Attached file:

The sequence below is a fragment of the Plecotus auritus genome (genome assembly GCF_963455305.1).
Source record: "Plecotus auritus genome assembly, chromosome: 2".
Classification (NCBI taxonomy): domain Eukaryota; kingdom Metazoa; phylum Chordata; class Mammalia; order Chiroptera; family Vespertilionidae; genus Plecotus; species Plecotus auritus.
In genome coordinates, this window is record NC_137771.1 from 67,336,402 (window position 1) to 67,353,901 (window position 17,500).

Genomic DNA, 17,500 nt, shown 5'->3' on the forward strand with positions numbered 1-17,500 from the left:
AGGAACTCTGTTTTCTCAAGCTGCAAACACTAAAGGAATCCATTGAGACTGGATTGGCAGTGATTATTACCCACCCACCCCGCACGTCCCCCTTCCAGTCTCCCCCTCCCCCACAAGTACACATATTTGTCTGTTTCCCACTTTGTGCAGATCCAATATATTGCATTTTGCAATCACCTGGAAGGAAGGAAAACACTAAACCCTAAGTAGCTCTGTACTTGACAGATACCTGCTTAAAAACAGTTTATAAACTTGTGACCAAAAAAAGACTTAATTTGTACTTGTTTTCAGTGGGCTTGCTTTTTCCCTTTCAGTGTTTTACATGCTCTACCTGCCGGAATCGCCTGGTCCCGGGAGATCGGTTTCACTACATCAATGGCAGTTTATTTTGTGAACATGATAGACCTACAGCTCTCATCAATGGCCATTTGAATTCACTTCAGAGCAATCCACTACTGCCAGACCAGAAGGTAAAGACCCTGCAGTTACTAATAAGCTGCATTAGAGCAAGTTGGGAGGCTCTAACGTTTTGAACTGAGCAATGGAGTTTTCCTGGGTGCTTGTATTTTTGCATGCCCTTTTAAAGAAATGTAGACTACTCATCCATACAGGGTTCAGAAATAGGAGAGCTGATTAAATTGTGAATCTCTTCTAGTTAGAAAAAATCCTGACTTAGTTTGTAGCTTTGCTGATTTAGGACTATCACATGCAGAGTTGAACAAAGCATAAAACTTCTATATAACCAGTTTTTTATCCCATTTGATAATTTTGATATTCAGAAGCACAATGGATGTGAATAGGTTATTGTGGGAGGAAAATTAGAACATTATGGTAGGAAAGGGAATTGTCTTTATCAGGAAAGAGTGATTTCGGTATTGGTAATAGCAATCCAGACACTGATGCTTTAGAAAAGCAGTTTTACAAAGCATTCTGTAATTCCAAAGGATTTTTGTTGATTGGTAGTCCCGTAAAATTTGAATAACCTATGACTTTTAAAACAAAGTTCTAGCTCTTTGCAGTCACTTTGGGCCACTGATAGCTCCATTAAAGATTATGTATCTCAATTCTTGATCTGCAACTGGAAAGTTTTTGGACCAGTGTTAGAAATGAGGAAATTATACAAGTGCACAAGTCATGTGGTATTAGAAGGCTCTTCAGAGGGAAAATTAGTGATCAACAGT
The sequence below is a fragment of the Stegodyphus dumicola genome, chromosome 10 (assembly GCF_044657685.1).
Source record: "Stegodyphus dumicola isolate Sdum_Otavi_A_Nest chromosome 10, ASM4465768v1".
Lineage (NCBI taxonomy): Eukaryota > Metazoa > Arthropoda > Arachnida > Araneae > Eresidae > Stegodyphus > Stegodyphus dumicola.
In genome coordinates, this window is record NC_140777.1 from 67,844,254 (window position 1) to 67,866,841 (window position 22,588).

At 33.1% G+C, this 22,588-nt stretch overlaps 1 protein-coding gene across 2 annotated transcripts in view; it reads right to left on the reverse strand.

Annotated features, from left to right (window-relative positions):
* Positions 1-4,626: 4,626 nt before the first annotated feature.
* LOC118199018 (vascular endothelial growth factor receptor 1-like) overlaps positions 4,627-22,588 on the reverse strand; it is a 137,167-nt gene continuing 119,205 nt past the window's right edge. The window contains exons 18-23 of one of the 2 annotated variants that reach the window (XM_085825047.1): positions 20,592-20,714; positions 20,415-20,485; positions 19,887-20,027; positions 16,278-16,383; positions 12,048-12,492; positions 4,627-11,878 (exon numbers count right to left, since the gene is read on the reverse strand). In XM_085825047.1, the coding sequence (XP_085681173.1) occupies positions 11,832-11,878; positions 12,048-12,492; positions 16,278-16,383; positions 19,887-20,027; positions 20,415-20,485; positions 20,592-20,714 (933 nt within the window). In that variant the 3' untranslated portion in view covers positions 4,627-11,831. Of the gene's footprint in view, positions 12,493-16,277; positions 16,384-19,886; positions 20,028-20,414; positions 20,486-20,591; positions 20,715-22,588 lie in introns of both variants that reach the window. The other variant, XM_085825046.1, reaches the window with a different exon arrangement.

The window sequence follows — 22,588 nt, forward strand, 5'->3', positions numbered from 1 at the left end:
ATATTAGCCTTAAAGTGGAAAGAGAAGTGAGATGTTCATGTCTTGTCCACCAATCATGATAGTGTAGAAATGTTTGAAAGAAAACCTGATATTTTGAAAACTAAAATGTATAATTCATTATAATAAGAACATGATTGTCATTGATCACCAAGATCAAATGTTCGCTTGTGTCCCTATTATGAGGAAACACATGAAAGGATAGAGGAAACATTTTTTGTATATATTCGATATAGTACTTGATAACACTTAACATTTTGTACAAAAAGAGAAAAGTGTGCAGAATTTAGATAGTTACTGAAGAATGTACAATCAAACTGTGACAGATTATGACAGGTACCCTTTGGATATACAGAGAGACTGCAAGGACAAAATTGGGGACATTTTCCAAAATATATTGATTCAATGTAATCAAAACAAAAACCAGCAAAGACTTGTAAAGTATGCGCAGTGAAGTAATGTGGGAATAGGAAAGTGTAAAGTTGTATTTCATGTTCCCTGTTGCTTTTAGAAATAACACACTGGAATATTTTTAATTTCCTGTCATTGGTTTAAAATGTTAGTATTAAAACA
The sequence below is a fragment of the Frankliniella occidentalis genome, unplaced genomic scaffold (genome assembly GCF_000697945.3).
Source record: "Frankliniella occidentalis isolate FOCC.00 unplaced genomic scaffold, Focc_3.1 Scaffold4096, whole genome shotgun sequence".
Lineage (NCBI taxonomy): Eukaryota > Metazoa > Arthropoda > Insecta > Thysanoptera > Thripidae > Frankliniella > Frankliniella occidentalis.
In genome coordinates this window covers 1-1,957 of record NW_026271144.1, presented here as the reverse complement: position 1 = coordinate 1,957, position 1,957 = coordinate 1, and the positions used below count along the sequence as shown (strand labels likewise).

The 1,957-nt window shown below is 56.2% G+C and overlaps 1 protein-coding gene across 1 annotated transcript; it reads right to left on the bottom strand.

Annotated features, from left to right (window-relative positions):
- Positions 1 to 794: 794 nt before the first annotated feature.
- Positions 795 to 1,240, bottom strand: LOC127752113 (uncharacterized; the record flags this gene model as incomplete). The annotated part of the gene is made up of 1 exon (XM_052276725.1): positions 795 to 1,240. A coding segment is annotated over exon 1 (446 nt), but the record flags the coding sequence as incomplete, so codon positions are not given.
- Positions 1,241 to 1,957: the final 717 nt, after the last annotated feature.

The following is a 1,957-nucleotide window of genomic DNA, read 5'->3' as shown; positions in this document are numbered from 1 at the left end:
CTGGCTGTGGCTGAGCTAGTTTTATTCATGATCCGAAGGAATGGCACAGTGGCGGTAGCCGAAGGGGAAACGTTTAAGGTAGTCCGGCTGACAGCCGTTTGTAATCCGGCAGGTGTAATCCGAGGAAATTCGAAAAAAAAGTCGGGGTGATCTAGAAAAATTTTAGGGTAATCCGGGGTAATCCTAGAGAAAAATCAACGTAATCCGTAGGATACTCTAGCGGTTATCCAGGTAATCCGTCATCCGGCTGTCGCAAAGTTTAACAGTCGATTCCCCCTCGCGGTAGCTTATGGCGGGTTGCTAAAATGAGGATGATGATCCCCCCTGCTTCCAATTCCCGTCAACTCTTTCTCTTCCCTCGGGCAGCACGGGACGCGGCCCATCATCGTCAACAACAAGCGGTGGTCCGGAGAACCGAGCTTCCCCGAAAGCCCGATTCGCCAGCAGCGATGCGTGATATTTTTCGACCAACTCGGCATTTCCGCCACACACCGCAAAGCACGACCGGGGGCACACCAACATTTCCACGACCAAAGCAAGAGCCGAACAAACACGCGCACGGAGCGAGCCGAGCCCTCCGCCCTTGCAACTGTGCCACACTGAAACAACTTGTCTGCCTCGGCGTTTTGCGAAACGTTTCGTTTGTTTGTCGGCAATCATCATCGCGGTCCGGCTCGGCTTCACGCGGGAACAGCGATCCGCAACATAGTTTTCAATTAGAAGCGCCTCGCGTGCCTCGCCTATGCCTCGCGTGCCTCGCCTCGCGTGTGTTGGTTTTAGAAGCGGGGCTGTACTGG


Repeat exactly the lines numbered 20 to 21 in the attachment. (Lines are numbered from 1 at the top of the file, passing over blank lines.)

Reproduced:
In genome coordinates this window covers 1-1,957 of record NW_026271144.1, presented here as the reverse complement: position 1 = coordinate 1,957, position 1,957 = coordinate 1, and the positions used below count along the sequence as shown (strand labels likewise).

The 1,957-nt window shown below is 56.2% G+C and overlaps 1 protein-coding gene across 1 annotated transcript; it reads right to left on the bottom strand.